Far less is understood about farming outside these regions. Most have been classified as regions of ‘irregular’ field systems with more limited areas of open field often associated with smaller but more numerous settlement clusters. Only where populations were denser in medieval times, as in the more fertile plain areas of Shropshire, the Wye valley of Herefordshire and central and south-east Staffordshire, did extensive and regular open- field systems develop. An argument for the intensity of arable farming and settlement nucleation over much of Herefordshire has, however, been advanced by the county’s chief archaeologist, Keith Ray, who bases his arguments upon the number of deserted medieval settlements now known and the amount of ridge and furrow recorded, which he links with the surprisingly large number of plough teams recorded in Domesday Book (Darby 1977). Landscape archaeology can thus suggest possible land use but cannot always offer proof or period of settlements: the number of ploughs recorded in 1086 may still indicate a landscape of scattered manorial nuclei, often small, surrounded by scattered farms with plough teams that had still not been drawn into a central estate focus and thus reduced in number. Archaeology has yet to take up this challenge as well as so many others. However, it is clear that a multidisciplinary approach is needed to establish the framework of estates and territories within which settlements developed and field patterns emerged. Neither should geology and soils be ignored, as Willliamson’s (2003, 155-9) theories indicate (above).
Changing estate and settlement patterns
There is a need to understand the region not only in a wider English setting but in the light of changes that were occurring in the early medieval period across Europe. A major reorganisation and stabilisation of settlement was taking place in many parts of north-west Europe during the later 7th and the 8th centuries, although the trend could continue later, as in Denmark (Hamerow 2002). It seems to reflect an intensification of production, new systems of distribution and the changed socio-economic structure of rural communities within larger territories. New administrative structures replaced old tribal loyalties and distant centres became important foci of activity. Hamerow (ibid, 123) rejects the break-up of multiple estates as a prime factor in settlement shift but agrees with those who see the shift to heavier soils as a means of meeting ‘the demands of new secular and ecclesiastical landlords for surplus, and to provision the populations of the newly established emporia’. She envisages a process that began here in the 8th century but lasted at least a century, proceeding at different rates in different regions. Crucially, crop and animal husbandry was also changing: agricultural production was intensifying in the 8th and 9th centuries after a period dominated by a strong pastoral element: monasteries and towns were growing ‘consumer’ communities and the demesne system was asked to produce a substantial agricultural surplus, perhaps most readily effected in open fields, by crop rotation and greater use of the mouldboard plough. A bigger labour force was required and labour was pooled, and plough oxen shared, with a collective right over such resources as pasture and pannage.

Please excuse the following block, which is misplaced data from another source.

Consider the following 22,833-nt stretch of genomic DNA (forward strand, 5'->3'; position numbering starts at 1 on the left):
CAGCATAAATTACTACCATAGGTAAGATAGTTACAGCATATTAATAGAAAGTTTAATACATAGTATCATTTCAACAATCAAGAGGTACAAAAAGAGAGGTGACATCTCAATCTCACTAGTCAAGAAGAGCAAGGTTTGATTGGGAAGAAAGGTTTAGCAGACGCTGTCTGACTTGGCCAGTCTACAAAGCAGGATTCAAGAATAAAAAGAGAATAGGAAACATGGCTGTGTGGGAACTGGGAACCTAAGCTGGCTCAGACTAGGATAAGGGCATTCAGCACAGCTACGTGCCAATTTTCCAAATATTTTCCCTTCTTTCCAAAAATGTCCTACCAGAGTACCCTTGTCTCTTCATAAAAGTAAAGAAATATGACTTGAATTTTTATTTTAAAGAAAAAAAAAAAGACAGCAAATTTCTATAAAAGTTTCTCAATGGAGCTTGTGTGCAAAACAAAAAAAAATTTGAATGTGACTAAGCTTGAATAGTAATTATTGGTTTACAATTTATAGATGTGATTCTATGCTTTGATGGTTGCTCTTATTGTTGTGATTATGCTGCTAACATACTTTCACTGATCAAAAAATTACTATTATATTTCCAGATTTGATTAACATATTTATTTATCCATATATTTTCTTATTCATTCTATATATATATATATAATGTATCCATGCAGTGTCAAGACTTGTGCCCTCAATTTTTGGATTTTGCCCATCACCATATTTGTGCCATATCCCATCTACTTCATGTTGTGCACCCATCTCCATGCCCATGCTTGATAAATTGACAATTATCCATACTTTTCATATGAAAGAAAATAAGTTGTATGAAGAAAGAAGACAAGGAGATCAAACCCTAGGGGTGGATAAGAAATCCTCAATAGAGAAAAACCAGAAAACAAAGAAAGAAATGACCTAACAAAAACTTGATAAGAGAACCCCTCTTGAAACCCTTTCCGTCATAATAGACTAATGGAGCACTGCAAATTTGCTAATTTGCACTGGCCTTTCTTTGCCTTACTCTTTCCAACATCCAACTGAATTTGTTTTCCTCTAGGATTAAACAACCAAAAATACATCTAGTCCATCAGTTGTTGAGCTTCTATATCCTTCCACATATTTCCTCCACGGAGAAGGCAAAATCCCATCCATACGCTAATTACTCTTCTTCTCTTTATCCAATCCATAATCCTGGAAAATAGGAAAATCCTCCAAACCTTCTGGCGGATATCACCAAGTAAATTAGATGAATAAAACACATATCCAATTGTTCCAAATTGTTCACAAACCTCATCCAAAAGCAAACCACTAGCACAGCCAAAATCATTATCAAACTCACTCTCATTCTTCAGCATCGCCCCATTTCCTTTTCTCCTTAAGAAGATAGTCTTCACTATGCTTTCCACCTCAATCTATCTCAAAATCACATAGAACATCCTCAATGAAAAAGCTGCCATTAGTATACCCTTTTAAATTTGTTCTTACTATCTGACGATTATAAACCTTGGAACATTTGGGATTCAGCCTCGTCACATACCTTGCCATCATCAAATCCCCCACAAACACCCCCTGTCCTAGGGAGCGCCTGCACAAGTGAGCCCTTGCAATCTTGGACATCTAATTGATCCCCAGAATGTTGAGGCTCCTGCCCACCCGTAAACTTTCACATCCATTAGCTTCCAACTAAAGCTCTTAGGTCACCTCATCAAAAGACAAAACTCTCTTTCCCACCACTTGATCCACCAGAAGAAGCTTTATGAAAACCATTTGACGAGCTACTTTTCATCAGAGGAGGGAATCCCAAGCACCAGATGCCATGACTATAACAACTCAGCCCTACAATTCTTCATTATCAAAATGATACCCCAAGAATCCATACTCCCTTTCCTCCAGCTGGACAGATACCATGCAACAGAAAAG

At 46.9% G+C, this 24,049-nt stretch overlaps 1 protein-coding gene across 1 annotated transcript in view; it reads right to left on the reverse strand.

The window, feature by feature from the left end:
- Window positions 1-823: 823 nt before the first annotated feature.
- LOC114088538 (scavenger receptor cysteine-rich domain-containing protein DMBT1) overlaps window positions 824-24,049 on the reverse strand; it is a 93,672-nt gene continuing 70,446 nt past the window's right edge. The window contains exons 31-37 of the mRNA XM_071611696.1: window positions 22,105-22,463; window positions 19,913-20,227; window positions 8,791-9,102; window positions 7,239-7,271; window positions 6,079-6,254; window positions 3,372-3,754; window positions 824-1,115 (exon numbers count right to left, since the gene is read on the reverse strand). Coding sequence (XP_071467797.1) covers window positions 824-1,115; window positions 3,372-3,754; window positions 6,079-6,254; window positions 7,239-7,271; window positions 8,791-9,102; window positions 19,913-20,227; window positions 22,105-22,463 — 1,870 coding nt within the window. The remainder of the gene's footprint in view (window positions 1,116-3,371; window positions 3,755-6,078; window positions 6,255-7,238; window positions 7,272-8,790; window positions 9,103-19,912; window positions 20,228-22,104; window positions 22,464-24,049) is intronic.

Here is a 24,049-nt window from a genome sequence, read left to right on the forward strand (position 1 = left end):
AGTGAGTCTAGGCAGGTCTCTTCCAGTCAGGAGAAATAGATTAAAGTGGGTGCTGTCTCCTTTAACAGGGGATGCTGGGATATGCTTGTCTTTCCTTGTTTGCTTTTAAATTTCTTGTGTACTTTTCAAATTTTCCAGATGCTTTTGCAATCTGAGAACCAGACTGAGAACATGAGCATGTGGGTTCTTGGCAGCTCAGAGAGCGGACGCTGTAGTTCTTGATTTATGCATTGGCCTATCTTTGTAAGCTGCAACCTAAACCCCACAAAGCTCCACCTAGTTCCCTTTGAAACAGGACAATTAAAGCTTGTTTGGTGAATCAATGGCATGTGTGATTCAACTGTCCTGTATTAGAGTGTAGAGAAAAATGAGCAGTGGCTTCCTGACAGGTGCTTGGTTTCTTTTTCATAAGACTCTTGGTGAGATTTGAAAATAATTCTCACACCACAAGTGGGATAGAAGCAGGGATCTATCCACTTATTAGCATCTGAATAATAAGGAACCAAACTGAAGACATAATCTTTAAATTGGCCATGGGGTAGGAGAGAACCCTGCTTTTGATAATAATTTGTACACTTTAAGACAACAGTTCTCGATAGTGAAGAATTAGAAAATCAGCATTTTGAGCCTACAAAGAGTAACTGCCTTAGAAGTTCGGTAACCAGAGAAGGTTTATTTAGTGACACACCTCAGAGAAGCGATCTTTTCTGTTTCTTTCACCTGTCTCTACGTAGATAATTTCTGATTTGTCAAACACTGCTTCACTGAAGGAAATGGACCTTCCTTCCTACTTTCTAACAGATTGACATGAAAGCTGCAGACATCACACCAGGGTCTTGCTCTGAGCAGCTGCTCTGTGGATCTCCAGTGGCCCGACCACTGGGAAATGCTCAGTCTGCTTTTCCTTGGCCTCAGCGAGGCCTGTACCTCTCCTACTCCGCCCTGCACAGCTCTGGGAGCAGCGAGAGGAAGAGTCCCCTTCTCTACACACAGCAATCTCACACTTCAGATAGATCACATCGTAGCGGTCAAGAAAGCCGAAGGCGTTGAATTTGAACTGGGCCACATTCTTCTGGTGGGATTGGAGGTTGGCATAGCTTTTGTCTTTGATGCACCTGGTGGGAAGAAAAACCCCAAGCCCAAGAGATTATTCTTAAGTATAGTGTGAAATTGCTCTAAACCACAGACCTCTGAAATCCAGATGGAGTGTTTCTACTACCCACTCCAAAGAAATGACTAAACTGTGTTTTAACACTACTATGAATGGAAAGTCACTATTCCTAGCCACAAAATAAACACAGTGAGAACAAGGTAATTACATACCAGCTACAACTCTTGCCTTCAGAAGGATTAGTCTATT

Another feature of economic development is the watermill, the best known that found on the royal vill of Tamworth, Staffs, and thought to date from the 8th century. Two others have recently been found close to the royal centre of Marden in Herefordshire. On rural manors, mills were being built in Warwickshire in the 10th century, recorded in charters and place-names. Most sites recorded lay in the central Avon valley: at Milcote, Alveston, Clopton and Ruin Clifford in Old Stratford and in the Stour valley at Blackwell in Tredington, although a mill at Bluntesige may have been at Blunt’s Green in Tanworth (Hooke 1996). In Worcestershire there was a mill on the Church of Worcester’s manor of Caldinccotan in Bredon, recorded in the later 10th century (Hooke 1981a, 267-9, fig 3.28) and mills also on estates of Pershore Abbey. It is not perhaps fortuitous that these were all church estates, for innovation was probably first effected on important royal and ecclesiastical estates. Mill pools were often associated with the capture of eels in Domesday Book but river and estuarine fisheries were already operating at an earlier date (ibid, 268-72).
Marginal land use
Some of the most intriguing questions are concerned with the regions of more marginal land use. Abandoned field systems at the Burrels in Sutton Coldfield (M Hodder, pers comm) and recent studies of palaeobotanical data of the area around Metchley Roman fort on the Birmingham Plateau suggest that wood pasture was re-emerging as the dominant land use of the area in the post-Roman period although there was some subsequent cultivation of rye (Greig 2005). This would tie in with the place-name evidence for much of north Worcestershire, north Warwickshire and elsewhere in the region (similar results have been obtained at King’s Pool in Stafford: J Hunt, pers comm). Pre-Conquest charters reveal a pattern of resource management in which links were maintained between estates in regions of intensive agricultural development and those in more marginal areas. Ford (1976) has argued that such links may go back into at least the late Iron Age when, in a similar economy, herds and flocks were driven to seasonal pastures many kilometres distant. Some of these links may have survived or been initiated anew in the Anglo-Saxon period. Whether actual movement of stock always occurred is not known but a pattern of north-west/south-east route ways across Warwickshire linking the Arden and Feldon may have begun as drove ways linking the two regions (Hooke 1998, 161, fig 55; 2003a, 71, fig 2). By the early medieval period, estate links seem to have continued as a means of utilising contributory resources, wooded regions in particular providing pasture for herds of swine as well as timber resources.